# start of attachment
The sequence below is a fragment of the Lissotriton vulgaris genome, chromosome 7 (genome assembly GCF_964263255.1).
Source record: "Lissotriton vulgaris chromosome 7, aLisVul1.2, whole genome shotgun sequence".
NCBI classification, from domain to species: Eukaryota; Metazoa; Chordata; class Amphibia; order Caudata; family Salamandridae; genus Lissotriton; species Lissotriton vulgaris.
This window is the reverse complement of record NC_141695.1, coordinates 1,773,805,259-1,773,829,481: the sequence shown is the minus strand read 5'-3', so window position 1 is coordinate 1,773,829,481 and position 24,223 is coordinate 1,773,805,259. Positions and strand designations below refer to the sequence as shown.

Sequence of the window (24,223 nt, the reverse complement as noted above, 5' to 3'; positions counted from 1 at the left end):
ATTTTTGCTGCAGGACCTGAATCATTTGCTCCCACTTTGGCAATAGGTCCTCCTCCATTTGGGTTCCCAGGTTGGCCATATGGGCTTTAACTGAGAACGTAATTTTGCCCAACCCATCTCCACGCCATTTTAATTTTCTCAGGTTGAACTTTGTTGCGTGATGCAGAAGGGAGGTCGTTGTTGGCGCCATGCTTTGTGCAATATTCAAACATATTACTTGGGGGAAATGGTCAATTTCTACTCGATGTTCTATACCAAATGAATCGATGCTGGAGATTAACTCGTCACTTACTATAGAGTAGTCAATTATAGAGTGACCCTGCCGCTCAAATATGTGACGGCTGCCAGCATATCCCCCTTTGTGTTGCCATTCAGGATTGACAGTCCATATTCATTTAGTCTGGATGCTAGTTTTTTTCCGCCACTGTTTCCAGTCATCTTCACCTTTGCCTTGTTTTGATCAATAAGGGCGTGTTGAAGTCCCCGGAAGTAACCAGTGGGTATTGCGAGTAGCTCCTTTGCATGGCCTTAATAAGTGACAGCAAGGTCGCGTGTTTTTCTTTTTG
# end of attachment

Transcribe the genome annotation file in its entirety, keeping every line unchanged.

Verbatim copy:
The sequence below is a fragment of the Lissotriton vulgaris genome, chromosome 7 (genome assembly GCF_964263255.1).
Source record: "Lissotriton vulgaris chromosome 7, aLisVul1.2, whole genome shotgun sequence".
NCBI classification, from domain to species: Eukaryota; Metazoa; Chordata; class Amphibia; order Caudata; family Salamandridae; genus Lissotriton; species Lissotriton vulgaris.
This window is the reverse complement of record NC_141695.1, coordinates 1,773,805,259-1,773,829,481: the sequence shown is the minus strand read 5'-3', so window position 1 is coordinate 1,773,829,481 and position 24,223 is coordinate 1,773,805,259. Positions and strand designations below refer to the sequence as shown.

Sequence of the window (24,223 nt, the reverse complement as noted above, 5' to 3'; positions counted from 1 at the left end):
ATTTTTGCTGCAGGACCTGAATCATTTGCTCCCACTTTGGCAATAGGTCCTCCTCCATTTGGGTTCCCAGGTTGGCCATATGGGCTTTAACTGAGAACGTAATTTTGCCCAACCCATCTCCACGCCATTTTAATTTTCTCAGGTTGAACTTTGTTGCGTGATGCAGAAGGGAGGTCGTTGTTGGCGCCATGCTTTGTGCAATATTCAAACATATTACTTGGGGGAAATGGTCAATTTCTACTCGATGTTCTATACCAAATGAATCGATGCTGGAGATTAACTCGTCACTTACTATAGAGTAGTCAATTATAGAGTGACCCTGCCGCTCAAATATGTGACGGCTGCCAGCATATCCCCCTTTGTGTTGCCATTCAGGATTGACAGTCCATATTCATTTAGTCTGGATGCTAGTTTTTTTCCGCCACTGTTTCCAGTCATCTTCACCTTTGCCTTGTTTTGATCAATAAGGGCGTGTTGAAGTCCCCGGAAGTAACCAGTGGGTATTGCGAGTAGCTCCTTTGCATGGCCTTAATAAGTGACAGCAAGGTCGCGTGTTTTTCTTTTTG